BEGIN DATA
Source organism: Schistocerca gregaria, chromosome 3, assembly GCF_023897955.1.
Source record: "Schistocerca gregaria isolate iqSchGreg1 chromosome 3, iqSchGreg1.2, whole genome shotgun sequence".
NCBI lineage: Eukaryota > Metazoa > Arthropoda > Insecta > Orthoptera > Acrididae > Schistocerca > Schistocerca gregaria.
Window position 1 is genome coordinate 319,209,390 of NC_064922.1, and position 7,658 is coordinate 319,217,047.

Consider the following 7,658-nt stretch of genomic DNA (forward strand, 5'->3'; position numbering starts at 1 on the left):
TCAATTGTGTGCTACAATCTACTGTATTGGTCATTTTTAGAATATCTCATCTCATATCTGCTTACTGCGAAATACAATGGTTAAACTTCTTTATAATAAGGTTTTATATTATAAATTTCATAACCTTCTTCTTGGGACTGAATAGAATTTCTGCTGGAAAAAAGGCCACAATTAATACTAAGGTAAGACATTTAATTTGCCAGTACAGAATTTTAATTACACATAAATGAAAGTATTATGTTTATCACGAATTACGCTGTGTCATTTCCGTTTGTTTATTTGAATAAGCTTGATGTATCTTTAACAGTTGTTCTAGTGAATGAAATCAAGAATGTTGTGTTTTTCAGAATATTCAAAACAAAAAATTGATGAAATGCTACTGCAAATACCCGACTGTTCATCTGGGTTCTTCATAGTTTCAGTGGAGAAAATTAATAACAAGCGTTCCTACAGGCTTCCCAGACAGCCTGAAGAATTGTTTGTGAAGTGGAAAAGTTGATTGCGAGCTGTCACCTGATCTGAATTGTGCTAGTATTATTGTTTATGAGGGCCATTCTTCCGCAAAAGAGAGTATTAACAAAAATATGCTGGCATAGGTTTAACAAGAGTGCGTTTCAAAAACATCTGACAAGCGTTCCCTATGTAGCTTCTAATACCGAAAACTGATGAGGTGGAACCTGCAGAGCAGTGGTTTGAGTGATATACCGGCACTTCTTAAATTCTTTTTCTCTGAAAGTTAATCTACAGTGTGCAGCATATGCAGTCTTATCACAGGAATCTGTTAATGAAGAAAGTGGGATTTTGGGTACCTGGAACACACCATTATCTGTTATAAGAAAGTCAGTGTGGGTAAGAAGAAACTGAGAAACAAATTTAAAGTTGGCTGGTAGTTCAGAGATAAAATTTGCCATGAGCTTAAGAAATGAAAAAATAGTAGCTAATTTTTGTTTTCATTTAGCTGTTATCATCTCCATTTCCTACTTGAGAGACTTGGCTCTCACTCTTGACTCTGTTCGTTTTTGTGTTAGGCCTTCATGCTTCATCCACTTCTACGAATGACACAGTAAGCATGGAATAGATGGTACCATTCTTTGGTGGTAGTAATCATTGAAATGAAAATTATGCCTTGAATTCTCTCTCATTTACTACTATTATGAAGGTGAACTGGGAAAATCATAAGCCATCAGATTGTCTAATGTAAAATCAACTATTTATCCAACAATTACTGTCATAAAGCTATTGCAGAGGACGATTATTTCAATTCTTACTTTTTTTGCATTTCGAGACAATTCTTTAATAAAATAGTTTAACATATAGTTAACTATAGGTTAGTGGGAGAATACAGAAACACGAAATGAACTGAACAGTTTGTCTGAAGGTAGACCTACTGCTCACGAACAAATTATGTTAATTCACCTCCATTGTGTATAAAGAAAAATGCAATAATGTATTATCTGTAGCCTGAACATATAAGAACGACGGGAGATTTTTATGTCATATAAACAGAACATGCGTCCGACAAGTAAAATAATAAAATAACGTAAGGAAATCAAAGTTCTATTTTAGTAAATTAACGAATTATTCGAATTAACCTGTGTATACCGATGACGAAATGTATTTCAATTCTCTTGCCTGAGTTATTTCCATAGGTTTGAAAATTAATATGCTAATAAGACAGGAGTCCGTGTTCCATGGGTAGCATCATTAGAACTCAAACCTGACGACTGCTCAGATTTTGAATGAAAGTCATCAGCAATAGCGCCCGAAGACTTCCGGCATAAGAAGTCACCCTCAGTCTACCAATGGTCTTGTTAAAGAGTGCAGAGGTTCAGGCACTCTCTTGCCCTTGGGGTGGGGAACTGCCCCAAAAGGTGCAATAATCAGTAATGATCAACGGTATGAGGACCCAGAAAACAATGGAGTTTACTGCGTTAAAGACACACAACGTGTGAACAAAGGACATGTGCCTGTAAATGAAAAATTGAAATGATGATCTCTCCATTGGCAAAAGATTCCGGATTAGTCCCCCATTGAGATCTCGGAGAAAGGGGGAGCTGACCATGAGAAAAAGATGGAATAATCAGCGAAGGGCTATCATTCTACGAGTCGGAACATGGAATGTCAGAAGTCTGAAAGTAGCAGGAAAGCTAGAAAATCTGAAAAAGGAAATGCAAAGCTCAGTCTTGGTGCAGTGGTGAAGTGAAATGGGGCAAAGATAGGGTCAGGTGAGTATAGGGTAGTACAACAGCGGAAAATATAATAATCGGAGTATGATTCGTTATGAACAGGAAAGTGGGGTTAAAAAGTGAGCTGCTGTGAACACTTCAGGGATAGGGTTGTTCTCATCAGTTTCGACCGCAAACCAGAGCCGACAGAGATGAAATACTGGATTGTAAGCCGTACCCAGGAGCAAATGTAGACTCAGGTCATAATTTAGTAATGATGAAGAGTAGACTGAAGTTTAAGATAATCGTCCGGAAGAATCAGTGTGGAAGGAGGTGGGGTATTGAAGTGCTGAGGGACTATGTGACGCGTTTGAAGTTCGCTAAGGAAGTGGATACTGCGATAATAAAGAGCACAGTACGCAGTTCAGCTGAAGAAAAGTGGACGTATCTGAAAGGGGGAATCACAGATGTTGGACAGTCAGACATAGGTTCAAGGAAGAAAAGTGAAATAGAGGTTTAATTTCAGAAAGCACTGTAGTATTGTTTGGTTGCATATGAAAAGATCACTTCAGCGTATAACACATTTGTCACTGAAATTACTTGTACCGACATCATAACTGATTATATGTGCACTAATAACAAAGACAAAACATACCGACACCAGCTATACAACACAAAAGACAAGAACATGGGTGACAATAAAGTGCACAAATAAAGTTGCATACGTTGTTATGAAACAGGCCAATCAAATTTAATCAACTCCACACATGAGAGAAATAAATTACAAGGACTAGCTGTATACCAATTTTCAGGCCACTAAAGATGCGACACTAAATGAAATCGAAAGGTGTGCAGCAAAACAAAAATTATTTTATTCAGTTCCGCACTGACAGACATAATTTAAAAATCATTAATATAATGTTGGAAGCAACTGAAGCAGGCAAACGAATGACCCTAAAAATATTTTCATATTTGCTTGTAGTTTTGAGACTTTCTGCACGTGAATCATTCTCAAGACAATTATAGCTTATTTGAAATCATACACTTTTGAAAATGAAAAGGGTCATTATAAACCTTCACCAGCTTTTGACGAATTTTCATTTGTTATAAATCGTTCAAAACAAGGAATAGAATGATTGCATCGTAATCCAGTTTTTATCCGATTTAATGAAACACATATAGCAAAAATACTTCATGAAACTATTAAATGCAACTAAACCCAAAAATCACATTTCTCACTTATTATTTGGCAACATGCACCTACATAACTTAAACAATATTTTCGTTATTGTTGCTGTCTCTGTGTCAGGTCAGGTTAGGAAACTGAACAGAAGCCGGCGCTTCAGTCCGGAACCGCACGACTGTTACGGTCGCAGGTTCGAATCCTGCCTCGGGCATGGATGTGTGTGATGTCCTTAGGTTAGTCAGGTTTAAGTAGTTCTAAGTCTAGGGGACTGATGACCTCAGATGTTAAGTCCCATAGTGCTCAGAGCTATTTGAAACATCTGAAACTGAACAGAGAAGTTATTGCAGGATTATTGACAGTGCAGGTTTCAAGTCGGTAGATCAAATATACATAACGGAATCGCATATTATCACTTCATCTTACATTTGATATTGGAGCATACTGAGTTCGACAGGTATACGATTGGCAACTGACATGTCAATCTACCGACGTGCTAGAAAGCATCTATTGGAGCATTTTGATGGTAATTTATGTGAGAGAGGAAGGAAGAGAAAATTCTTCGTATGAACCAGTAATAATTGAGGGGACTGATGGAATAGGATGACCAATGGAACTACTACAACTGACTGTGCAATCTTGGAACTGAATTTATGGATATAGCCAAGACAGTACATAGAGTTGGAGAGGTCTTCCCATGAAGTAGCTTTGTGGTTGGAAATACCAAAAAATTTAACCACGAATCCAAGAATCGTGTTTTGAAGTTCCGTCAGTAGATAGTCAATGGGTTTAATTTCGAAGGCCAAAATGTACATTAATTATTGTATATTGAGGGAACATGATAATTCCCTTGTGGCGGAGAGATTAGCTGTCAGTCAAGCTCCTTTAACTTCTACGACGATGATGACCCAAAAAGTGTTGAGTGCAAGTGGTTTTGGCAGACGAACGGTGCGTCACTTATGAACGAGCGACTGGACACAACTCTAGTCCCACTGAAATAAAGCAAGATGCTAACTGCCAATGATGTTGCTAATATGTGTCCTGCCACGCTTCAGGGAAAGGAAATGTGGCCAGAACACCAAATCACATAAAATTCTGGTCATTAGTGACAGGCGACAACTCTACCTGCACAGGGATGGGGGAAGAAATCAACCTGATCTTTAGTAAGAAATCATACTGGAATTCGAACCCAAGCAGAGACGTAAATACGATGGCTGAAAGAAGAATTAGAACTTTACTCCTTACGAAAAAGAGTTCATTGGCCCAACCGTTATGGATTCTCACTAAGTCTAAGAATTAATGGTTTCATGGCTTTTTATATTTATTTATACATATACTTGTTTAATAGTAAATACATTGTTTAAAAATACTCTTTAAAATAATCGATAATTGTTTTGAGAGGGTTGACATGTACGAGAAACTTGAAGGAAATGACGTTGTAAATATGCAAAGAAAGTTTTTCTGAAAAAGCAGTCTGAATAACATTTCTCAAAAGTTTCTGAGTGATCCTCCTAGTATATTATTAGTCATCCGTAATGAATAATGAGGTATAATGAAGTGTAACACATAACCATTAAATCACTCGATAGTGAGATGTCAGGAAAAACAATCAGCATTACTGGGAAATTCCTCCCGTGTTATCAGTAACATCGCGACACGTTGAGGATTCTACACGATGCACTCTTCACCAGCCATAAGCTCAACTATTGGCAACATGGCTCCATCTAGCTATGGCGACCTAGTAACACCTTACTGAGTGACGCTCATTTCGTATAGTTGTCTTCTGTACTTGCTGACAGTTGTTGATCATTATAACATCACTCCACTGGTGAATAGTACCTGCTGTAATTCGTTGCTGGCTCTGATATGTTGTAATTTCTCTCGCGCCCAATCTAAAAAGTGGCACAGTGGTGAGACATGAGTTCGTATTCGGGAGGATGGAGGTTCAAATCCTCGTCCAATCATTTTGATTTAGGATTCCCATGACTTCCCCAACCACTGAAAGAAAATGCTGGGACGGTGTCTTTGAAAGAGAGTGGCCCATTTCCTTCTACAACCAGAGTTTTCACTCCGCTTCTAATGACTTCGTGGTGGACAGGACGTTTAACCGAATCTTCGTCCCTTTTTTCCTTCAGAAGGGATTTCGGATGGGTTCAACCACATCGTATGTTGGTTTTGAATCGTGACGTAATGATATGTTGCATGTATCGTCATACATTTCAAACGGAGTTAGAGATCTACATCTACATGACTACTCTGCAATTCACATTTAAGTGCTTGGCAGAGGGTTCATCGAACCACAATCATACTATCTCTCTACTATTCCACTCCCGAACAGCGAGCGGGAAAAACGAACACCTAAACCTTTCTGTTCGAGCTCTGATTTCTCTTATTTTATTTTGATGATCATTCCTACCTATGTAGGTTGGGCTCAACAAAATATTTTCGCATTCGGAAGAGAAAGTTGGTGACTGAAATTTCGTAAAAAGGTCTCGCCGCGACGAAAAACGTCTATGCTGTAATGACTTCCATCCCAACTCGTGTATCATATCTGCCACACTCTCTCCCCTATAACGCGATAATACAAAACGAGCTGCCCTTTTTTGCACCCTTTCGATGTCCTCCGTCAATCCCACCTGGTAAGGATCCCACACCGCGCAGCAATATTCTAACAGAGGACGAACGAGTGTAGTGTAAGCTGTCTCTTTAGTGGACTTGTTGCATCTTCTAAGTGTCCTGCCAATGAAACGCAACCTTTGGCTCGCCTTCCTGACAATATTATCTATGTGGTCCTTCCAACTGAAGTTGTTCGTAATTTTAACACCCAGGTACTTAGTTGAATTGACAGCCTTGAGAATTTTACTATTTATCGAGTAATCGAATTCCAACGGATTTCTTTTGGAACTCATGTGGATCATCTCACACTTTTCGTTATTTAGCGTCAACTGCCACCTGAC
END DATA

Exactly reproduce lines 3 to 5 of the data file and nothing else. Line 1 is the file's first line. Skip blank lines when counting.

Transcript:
NCBI lineage: Eukaryota > Metazoa > Arthropoda > Insecta > Orthoptera > Acrididae > Schistocerca > Schistocerca gregaria.
Window position 1 is genome coordinate 319,209,390 of NC_064922.1, and position 7,658 is coordinate 319,217,047.

Consider the following 7,658-nt stretch of genomic DNA (forward strand, 5'->3'; position numbering starts at 1 on the left):